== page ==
“The mere appearance of an antitrust dispute does not alone warrant invalidation of the selected forum on the undemonstrated assumption that the arbitration clause is tainted. So too, the potential complexity of antitrust matters does not suffice to ward off arbitration; nor does an arbitration panel pose too great a danger of innate hostility to the constraints on business conduct that antitrust law imposes. And the importance of the private damages remedy in enforcing the regime of antitrust laws does not compel the conclusion that such remedy may not be sought outside an American court.”
The court’s view, that ordinary review available under the New York Convention at the enforcement stage contributed to there being sufficient control on the observance of the public policy behind antitrust laws, has come to be called the “second look doctrine”. Thus, the current position seems to be that as long as the prospective litigant can effectively vindicate its statutory cause of action in the arbitral tribunal, the same shall be permitted.
It is however also necessary to take note of the dissenting opinion in the case. Stevens J. writing for the minority found that in effect only express wording in an arbitration clause would extend to a statutory remedy such as one ensuing from a violation of US antitrust law. In addition to the uniquely important public policy behind antitrust law, ordinary review by courts of arbitration awards at the enforcement stage under the New York Convention was no sufficient assurance of the application of antitrust law.
On the other side of the Pacific, the Mitsubishi Motors position was reiterated by the European Court of Justice in Eco Swiss v. Benetton, where a statement protesting against any lack of arbitrability of EU competition law is conspicuous by its absence. The issue here was, as to what extent arbitrators are required to apply competition law ex officio when the parties are silent in arbitral proceedings. The tacit effect of its holding was that if an arbitral tribunal did not consider the applicability of competition law to the facts before it, any arbitral award rendered by the tribunal could be held void and unenforceable by national courts for violating public policy. Further, the modernisation of EU competition procedure through the adoption of the Modernisation Regulation in 2004, has laid the foundations for private enforcement of the EU competition law rules in Europe, thereby creating a favourable environment for EU competition arbitration.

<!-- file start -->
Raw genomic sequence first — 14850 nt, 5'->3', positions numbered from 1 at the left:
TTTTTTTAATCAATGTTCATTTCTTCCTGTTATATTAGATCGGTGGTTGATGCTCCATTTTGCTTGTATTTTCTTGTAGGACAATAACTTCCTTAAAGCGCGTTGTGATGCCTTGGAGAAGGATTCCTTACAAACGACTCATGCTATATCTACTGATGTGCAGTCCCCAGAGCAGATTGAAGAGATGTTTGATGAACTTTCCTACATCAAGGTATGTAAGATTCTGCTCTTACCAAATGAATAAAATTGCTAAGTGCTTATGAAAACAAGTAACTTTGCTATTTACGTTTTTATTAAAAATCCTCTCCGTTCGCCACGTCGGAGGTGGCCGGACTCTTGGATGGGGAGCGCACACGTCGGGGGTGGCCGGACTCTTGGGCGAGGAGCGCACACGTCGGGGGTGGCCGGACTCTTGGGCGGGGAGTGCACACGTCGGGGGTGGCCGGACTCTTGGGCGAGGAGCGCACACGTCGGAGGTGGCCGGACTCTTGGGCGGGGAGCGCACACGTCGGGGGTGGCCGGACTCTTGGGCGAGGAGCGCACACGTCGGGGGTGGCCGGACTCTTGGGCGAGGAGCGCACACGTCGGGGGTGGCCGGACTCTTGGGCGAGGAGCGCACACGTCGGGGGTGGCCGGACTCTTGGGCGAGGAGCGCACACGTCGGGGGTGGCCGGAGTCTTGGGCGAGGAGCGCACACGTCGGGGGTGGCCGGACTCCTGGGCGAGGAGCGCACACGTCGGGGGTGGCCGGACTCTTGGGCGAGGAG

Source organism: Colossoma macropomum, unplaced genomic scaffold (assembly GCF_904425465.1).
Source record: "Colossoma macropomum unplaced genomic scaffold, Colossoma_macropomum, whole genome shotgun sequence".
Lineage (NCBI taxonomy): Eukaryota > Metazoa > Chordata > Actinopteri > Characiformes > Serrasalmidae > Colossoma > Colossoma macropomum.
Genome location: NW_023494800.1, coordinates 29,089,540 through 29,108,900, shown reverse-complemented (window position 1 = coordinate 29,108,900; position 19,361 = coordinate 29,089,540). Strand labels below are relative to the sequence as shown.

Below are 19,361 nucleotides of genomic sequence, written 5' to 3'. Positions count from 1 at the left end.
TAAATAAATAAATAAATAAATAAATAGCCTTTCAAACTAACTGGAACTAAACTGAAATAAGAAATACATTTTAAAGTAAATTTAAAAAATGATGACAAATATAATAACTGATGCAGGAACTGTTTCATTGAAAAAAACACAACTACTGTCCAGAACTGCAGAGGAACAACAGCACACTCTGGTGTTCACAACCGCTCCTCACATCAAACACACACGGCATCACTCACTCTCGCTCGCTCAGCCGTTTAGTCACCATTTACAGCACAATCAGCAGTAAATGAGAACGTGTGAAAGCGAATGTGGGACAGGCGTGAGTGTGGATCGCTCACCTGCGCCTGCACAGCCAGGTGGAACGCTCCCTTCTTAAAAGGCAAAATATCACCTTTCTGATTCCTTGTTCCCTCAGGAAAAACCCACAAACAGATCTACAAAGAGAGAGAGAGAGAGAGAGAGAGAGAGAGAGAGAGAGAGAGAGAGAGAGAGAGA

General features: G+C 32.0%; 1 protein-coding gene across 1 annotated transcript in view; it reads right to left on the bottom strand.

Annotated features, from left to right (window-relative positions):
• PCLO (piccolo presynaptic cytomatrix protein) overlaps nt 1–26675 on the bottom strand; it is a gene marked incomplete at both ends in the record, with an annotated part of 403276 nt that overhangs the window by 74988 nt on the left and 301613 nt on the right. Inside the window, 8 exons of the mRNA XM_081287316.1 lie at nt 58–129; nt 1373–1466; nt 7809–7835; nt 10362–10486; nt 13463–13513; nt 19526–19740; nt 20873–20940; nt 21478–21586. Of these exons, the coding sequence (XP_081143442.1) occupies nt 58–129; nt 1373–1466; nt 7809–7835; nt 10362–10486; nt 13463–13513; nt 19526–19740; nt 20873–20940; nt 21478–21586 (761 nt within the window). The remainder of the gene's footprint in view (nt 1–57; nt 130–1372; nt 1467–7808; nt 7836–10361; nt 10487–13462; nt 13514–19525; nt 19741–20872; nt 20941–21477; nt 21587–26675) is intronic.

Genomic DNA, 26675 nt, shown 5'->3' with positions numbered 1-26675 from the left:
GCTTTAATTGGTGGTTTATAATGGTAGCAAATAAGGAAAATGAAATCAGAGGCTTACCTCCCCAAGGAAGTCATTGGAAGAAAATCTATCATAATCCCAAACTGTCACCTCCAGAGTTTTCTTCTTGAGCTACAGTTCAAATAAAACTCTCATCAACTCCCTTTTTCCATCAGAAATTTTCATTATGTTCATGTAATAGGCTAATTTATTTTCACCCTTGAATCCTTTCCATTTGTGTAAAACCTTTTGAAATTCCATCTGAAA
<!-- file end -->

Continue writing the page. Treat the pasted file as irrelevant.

However, the fundamental distinction between public and private enforcement must be taken into account. Public enforcement falls under the exclusive jurisdiction of the competition authorities, with arbitration playing only a minor “accompanying” role. However, since competition law tolerates private enforcement, there is a place for arbitration. It is thus essential to clarify that arbitrability of competition law, is only with respect to the ‘civil’ aspect of competition law, in relation to the private law claims and not in relation to public sanction in the form of fines following a violation of competition law.
In India on the other hand, the development of competition law jurisprudence is still at its nascent stage. Thus it would seem that in international commercial arbitrations seated in India, private enforcement of competition law claims is limited. The Delhi HC in Union of India v. CCI, held that all issues were to be raised before the CCI itself, as the scope of proceedings before CCI were entirely different from contractual obligations dealt before an Arbitral Tribunal and the Act had overriding effect over all other laws. The Arbitral Tribunal does not have the mandate, neither the expertise nor the ability to conduct an investigation necessary to decide issues of abuse of dominant position by one of the parties to the contract. In view of the above, disputes on abuse of dominance were held non arbitrable.